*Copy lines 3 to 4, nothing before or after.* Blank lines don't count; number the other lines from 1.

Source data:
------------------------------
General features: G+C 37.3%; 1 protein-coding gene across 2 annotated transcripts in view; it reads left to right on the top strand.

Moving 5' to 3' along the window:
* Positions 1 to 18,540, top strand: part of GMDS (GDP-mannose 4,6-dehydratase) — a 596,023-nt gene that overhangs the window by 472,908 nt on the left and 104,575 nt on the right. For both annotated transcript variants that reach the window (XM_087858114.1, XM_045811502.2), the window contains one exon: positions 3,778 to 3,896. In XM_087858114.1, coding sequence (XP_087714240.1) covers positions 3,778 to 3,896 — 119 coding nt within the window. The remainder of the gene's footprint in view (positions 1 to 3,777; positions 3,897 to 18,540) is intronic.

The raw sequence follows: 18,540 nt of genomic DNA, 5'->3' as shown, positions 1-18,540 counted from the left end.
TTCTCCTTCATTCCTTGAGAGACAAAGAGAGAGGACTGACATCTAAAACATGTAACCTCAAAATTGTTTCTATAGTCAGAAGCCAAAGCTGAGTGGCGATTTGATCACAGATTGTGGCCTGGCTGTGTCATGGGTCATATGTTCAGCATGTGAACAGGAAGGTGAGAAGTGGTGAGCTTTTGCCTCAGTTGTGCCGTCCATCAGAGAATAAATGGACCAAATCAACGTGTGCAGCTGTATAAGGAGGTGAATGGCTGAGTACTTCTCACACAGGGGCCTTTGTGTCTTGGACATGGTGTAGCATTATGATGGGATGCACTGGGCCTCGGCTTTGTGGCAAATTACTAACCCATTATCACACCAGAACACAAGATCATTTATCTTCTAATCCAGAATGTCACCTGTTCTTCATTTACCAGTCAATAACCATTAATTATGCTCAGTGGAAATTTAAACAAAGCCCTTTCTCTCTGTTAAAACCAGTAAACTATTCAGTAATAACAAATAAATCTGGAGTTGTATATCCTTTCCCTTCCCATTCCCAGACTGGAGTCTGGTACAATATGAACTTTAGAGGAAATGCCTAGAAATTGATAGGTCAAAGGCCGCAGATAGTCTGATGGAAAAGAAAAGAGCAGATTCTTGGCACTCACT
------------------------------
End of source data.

* Positions 1 to 18,540, top strand: part of GMDS (GDP-mannose 4,6-dehydratase) — a 596,023-nt gene that overhangs the window by 472,908 nt on the left and 104,575 nt on the right. For both annotated transcript variants that reach the window (XM_087858114.1, XM_045811502.2), the window contains one exon: positions 3,778 to 3,896. In XM_087858114.1, coding sequence (XP_087714240.1) covers positions 3,778 to 3,896 — 119 coding nt within the window. The remainder of the gene's footprint in view (positions 1 to 3,777; positions 3,897 to 18,540) is intronic.

The raw sequence follows: 18,540 nt of genomic DNA, 5'->3' as shown, positions 1-18,540 counted from the left end.